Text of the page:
Published in Nature Food, the researchers’ study identifies how the AI solution could help growers yield maximum crops with minimal fertilisation, particularly for fertiliser-thirsty crops like wheat. According to the team, the technology could simultaneously reduce growers’ expenses and environmental harm from nitrogen-based fertilisers, the most widely used fertiliser type.
The ‘Chemically functionalised paper-based electrical gas sensor (chemPEGS)’ measures levels of ammonium in soil, the compound that is converted to nitrites and nitrates by soil bacteria. Using machine learning, the sensor combines this with weather data, time since fertilisation, pH and soil conductivity measurements, estimating how much total nitrogen the soil currently has and how much it will have up to 12 days in the future. This will give farmers better visibility over the state of their soil, preventing over-fertilisation which releases nitrous oxide and leads to pollution in waterways.
Around the world, over-fertilisation has rendered 12 per cent of once-arable land unusable, with nitrogen-based fertiliser use growing by 600 per cent in the last 50 years. However, it is a challenge for crop growers to precisely tailor their fertiliser use: too much and they risk environmental damage and money wastage, too little and they risk poor crop yields.
“It’s difficult to overstate the problem of over-fertilisation both environmentally and economically,” said lead researcher Dr Max Grell, co-developer of the technology at Imperial’s Department of Bioengineering. “Yields and resulting income are down year by year, and growers don’t currently have the tools they need to combat this.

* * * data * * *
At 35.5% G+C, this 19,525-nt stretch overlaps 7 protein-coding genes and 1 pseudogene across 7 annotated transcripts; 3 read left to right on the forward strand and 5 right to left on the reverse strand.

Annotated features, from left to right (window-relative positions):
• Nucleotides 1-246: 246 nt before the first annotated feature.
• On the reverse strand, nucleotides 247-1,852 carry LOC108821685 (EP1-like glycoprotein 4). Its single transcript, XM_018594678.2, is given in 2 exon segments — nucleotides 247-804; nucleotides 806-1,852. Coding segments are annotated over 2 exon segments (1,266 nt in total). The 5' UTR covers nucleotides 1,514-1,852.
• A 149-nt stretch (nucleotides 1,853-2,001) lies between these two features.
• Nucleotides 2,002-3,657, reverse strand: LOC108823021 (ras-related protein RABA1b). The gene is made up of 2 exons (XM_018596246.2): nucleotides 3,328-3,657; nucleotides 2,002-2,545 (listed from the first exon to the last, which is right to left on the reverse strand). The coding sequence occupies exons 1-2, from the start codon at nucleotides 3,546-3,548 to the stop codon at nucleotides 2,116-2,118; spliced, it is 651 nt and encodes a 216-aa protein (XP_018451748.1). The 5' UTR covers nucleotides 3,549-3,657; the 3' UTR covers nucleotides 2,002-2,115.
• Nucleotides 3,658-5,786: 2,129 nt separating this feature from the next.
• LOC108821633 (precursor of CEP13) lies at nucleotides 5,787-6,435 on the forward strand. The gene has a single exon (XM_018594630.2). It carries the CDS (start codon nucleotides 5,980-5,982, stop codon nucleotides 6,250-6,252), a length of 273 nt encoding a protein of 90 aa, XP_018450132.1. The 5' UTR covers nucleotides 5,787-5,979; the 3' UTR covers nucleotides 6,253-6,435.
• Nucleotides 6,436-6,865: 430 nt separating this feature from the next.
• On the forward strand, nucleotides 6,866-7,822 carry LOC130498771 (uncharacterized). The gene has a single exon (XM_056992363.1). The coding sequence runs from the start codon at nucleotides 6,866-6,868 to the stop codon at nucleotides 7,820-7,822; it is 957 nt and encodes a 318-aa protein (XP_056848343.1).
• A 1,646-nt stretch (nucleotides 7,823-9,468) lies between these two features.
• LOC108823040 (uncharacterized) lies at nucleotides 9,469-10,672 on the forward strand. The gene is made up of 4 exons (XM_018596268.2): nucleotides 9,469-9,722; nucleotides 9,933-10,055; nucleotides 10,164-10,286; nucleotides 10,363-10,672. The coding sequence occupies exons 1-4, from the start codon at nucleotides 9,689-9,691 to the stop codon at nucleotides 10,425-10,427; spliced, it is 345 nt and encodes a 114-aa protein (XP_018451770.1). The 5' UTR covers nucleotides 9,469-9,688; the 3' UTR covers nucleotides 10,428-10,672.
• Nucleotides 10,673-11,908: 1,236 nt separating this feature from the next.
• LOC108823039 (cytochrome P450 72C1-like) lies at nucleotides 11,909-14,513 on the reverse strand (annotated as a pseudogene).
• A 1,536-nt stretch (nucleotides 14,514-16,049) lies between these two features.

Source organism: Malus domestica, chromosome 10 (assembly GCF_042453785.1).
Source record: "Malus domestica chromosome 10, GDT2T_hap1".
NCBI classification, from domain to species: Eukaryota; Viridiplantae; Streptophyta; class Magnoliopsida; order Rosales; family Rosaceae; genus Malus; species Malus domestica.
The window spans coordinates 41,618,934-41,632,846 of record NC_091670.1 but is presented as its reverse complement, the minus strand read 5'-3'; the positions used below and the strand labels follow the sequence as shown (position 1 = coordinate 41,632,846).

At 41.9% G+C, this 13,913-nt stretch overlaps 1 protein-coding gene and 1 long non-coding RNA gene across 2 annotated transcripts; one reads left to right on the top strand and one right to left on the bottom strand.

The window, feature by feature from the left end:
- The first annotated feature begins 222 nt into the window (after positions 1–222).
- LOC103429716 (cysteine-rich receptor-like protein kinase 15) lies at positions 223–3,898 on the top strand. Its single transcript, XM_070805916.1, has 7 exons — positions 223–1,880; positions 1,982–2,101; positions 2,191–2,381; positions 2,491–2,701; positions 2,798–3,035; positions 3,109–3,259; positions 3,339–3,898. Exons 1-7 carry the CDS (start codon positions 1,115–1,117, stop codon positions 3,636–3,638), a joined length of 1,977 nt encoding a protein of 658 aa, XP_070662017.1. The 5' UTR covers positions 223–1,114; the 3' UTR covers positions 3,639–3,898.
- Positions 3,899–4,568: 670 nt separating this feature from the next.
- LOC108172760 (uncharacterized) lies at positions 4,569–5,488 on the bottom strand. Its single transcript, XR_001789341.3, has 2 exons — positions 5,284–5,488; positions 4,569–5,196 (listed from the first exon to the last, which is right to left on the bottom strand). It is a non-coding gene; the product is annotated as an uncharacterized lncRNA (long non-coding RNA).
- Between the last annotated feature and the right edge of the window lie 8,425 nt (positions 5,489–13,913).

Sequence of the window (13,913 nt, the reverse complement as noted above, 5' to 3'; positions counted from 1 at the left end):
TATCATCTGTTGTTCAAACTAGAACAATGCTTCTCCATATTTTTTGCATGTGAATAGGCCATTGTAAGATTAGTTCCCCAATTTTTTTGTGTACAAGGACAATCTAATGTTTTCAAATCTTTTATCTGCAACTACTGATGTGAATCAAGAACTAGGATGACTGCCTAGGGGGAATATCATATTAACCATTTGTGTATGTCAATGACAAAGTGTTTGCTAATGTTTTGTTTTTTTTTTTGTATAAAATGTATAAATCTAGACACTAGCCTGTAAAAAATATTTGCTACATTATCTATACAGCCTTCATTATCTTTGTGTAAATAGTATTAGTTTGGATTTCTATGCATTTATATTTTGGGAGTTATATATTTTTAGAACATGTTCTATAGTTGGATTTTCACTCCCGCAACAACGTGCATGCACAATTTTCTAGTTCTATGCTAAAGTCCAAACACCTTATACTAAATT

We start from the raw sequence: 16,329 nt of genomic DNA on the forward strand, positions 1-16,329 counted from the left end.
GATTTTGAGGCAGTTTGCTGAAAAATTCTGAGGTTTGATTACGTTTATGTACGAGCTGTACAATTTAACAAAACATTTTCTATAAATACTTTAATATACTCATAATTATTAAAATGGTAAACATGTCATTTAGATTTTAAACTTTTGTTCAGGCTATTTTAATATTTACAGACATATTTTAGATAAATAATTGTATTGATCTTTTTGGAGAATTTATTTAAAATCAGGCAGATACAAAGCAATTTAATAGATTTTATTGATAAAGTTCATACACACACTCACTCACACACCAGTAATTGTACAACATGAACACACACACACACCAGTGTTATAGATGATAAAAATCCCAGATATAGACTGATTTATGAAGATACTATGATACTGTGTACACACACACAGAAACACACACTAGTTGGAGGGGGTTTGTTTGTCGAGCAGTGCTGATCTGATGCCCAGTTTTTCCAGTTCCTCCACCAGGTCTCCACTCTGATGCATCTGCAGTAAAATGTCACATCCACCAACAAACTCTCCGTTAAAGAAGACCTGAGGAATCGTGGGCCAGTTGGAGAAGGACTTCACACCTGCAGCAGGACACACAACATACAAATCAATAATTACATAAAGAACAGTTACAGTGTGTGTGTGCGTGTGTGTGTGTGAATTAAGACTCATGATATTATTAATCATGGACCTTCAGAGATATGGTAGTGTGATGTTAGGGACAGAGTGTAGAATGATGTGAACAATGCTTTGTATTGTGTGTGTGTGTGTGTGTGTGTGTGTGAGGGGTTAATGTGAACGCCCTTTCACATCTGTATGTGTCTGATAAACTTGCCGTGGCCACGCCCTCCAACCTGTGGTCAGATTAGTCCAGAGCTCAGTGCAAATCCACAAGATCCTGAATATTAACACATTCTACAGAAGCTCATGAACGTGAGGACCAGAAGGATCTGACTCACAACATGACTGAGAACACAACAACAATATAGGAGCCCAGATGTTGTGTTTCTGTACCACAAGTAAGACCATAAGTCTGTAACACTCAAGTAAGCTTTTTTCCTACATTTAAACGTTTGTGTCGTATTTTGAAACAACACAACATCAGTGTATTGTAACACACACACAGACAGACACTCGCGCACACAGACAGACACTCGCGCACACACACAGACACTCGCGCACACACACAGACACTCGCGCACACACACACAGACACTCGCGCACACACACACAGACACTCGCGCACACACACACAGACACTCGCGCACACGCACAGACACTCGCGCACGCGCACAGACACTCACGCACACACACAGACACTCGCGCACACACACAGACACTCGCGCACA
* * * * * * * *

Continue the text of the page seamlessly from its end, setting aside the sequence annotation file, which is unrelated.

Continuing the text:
“Our technology could help to tackle this problem by empowering growers to know how much ammonia and nitrate are currently in soil, and to predict how much there will be in the future based on weather conditions. This could let them fine-tune fertilisation to the specific needs of the soil and crops.”
Nitrous oxide, released into the air by excessive nitrogen fertiliser, is 300 times more potent than carbon dioxide. Excess fertiliser can also be washed by rain into waterways where it deprives aquatic life of oxygen, leading to algal blooms and reduced biodiversity.
Current ways of measuring soil nitrogen involve sending soil samples to laboratories, a lengthy and expensive process with results of limited use by the time they reach the grower.
The team hopes its new low-cost approach could expedite the process of testing the soil. Researchers expect chemPEGS and associated AI technology, currently in prototype stage, to be available for commercialisation in three to five years with more testing and manufacturing standardisation.